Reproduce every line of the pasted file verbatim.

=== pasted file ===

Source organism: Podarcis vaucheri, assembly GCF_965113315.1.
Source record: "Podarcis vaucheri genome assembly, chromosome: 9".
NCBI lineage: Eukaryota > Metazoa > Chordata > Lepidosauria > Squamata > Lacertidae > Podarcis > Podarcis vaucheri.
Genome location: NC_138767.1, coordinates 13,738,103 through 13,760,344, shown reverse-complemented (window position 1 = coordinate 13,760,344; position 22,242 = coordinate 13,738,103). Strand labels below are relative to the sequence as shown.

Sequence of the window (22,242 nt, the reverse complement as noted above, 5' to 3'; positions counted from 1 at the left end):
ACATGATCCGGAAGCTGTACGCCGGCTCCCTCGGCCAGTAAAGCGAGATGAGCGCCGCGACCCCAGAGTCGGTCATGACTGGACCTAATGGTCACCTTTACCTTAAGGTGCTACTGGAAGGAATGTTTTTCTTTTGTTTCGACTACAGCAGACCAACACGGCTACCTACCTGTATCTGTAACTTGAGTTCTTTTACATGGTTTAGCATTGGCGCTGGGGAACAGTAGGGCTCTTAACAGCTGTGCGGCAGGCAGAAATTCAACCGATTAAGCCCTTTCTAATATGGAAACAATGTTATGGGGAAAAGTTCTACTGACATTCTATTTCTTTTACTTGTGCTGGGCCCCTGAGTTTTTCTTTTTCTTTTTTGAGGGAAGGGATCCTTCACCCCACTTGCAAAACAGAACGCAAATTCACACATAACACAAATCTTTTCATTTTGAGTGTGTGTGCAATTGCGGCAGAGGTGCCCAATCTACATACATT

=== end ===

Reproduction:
Source organism: Podarcis vaucheri, assembly GCF_965113315.1.
Source record: "Podarcis vaucheri genome assembly, chromosome: 9".
NCBI lineage: Eukaryota > Metazoa > Chordata > Lepidosauria > Squamata > Lacertidae > Podarcis > Podarcis vaucheri.
Genome location: NC_138767.1, coordinates 13,738,103 through 13,760,344, shown reverse-complemented (window position 1 = coordinate 13,760,344; position 22,242 = coordinate 13,738,103). Strand labels below are relative to the sequence as shown.

Sequence of the window (22,242 nt, the reverse complement as noted above, 5' to 3'; positions counted from 1 at the left end):
ACATGATCCGGAAGCTGTACGCCGGCTCCCTCGGCCAGTAAAGCGAGATGAGCGCCGCGACCCCAGAGTCGGTCATGACTGGACCTAATGGTCACCTTTACCTTAAGGTGCTACTGGAAGGAATGTTTTTCTTTTGTTTCGACTACAGCAGACCAACACGGCTACCTACCTGTATCTGTAACTTGAGTTCTTTTACATGGTTTAGCATTGGCGCTGGGGAACAGTAGGGCTCTTAACAGCTGTGCGGCAGGCAGAAATTCAACCGATTAAGCCCTTTCTAATATGGAAACAATGTTATGGGGAAAAGTTCTACTGACATTCTATTTCTTTTACTTGTGCTGGGCCCCTGAGTTTTTCTTTTTCTTTTTTGAGGGAAGGGATCCTTCACCCCACTTGCAAAACAGAACGCAAATTCACACATAACACAAATCTTTTCATTTTGAGTGTGTGTGCAATTGCGGCAGAGGTGCCCAATCTACATACATT